No, it wasn’t at all scary. Perhaps this was due to the fact I couldn’t see my surroundings whizzing by at bizarre angles and in the wrong places. To me, it was tame in comparison to some amusement park rides in my past, and I wondered if we truly were being treated to the same experience as the astronauts. As much fun as it was, I was glad we decided to do this before dinner.
A Shot in the Dark
After a pleasant German dinner chatting with fellow TBEX participants, some of us wandered out into the twilight to ride the Space Shot. This one promised the sensation of a rocket launch from the perspective of the astronauts.
We were a group of about 12 but not everyone took advantage of experiencing the ride. In fact a number of the onlookers thought the rest of us were all crazy.
First we were hoisted about 10 feet into the air and then shot the remaining hundred something feet up the tower in just a few milliseconds. When we hit the top and started our rapid free fall descent my butt separated from the chair, for what seemed like two to three seconds of weightlessness, before it dropped back into place. This free-fall sensation was repeated before we were gently lowered back down to the starting point. Yes, I shrieked, and no, I didn’t lose my schnitzel and saurkraut. My face breaks into a stupid grin just thinking about it. I’ll definitely do that one again.
How Do They Do It Up there?
We could have explored the U.S. Space and Rocket Center for several more hours, but the evening was rapidly drawing to a close. Before making our exit, however, we were able to take in a brief tour of the International Space Station (ISS) exhibit. During the tour, we caught a tiny glimpse of how some of the daily tasks we take for granted are accomplished in low orbit around the earth.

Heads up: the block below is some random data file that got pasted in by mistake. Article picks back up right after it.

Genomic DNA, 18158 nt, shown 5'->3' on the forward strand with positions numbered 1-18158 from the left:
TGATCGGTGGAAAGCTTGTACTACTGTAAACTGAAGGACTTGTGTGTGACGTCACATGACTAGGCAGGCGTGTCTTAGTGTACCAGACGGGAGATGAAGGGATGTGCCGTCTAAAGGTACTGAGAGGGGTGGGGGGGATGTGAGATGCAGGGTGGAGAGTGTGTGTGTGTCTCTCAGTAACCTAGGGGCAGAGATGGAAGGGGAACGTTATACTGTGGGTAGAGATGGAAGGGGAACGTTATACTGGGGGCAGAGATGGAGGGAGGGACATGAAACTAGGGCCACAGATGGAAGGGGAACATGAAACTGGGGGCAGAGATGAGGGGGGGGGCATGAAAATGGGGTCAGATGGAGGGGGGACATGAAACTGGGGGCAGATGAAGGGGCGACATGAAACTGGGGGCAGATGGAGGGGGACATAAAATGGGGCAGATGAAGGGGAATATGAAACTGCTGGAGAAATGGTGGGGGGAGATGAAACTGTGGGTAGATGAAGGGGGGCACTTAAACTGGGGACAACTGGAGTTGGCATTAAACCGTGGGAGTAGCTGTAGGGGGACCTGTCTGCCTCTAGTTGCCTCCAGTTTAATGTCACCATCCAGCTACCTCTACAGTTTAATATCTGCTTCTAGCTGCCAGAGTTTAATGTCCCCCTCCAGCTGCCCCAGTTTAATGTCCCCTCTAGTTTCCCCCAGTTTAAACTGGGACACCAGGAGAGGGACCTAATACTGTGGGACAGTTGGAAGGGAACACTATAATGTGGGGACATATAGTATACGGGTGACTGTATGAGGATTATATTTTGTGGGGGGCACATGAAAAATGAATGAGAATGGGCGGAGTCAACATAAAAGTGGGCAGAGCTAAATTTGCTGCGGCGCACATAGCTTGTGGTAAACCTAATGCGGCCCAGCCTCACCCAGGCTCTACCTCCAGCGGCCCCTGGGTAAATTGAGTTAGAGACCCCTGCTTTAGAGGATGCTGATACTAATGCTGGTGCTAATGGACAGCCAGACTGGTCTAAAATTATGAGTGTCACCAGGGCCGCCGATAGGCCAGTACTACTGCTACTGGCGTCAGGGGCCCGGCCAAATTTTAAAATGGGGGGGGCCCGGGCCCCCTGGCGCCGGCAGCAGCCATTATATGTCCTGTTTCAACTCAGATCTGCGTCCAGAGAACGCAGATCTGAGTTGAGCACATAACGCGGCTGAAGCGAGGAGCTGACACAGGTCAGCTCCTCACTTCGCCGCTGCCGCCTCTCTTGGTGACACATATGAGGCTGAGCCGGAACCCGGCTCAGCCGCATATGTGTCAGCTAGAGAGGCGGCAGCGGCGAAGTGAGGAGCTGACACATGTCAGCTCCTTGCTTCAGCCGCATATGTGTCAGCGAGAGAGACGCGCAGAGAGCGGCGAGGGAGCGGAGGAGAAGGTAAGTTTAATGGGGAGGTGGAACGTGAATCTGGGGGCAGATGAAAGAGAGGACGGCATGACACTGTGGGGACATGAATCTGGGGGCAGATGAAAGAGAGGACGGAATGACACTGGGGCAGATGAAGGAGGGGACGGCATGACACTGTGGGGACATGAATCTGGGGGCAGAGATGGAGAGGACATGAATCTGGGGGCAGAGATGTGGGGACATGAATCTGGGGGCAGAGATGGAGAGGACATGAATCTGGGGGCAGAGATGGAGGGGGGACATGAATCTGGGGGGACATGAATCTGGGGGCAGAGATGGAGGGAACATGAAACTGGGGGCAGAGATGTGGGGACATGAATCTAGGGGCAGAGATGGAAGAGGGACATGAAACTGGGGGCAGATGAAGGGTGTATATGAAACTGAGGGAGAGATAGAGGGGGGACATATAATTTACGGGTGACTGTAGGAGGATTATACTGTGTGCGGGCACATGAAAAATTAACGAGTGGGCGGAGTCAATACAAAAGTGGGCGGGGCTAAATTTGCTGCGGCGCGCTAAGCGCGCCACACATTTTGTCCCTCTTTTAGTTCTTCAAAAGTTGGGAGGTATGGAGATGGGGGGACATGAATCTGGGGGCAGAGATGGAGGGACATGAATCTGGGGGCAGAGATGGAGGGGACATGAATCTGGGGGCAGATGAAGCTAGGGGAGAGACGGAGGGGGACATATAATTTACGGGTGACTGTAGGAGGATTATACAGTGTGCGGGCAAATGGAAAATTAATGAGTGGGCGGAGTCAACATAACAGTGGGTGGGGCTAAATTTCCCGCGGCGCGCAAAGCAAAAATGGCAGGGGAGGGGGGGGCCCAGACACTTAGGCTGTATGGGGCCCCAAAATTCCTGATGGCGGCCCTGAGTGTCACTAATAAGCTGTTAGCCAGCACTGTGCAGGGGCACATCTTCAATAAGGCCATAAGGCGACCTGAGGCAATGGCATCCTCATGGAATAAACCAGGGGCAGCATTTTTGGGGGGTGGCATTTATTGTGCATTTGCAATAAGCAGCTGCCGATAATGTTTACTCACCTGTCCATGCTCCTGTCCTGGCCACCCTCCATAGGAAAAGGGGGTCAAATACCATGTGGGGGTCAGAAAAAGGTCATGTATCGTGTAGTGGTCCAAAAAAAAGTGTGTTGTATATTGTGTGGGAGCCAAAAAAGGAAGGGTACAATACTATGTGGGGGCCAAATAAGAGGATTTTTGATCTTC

A female astronaut sucked a meal of tuna, mushrooms and turmeric rice from a pouch. It didn’t look very appetizing, but must be a huge step up from the cookies, dried cereal and oatmeal bars the astronauts had to choke down in the 60s and70s.
We saw a treadmill used by the astronauts for the two and-a-half hours of daily exercise in order to keep their muscles from turning to jelly. Apparently, living in low gravity is similar to being on bedrest.
The Robonaut was a true wonder. The plan is for it to eventually take over tasks outside spacecraft, thus removing one of the riskiest aspects of an astronaut’s job.
The ISS exhibit consists of 15 modules. The Star Ship Enterprise it’s not, but scientists from all over the world have spent long periods on the ISS. They are willing to put themselves at risk, endure separation from loved ones and take their discomfort in stride for the unique opportunity to engage in experiments that we all hope will benefit humanity and lead us even farther out into space.
To say we were wowed by our visit to the U.S. Space and Rocket Center would be a gross understatement. Huntsville is an eleven hour drive from New Bern, and it is already calling us back. When we return, I’ve promised myself an entire day exploring the technological nirvana known as the U.S. Space and Rocket Center.
If You Go
The U.S. Space and Rocket Center is open seven days a week, from 9 AM to 5 PM.
The museum is closed Thanksgiving Day, Christmas Eve, Christmas Day and New Year’s Day.
A general admission ticket includes access to Shuttle Park, Rocket Park, all indoor exhibits, daily guided tours of the Saturn V Hall, featured traveling exhibitions, hands-on demonstrations and presentations, simulators and a behind-the-scenes tour of Space Camp.
- Adults: $24
- Children 5 to 12: $16
- Children 4 and under: FREE
See the U.S. Space and Rocket Center website for information on special discounts, as well as prices for the two-hour NASA Marshall Space Flight Center Bus Tour, and other activities not included in the general admission price.
Tickets may be purchased online.
The U.S. Space and Rocket Center is wheelchair accessible.
For more information on the many wondrous things there are to see and do, visit the U.S. Space and Rocket Center’s website.
U.S. Space & Rocket Center
One Tranquility Base
Huntsville, AL 35805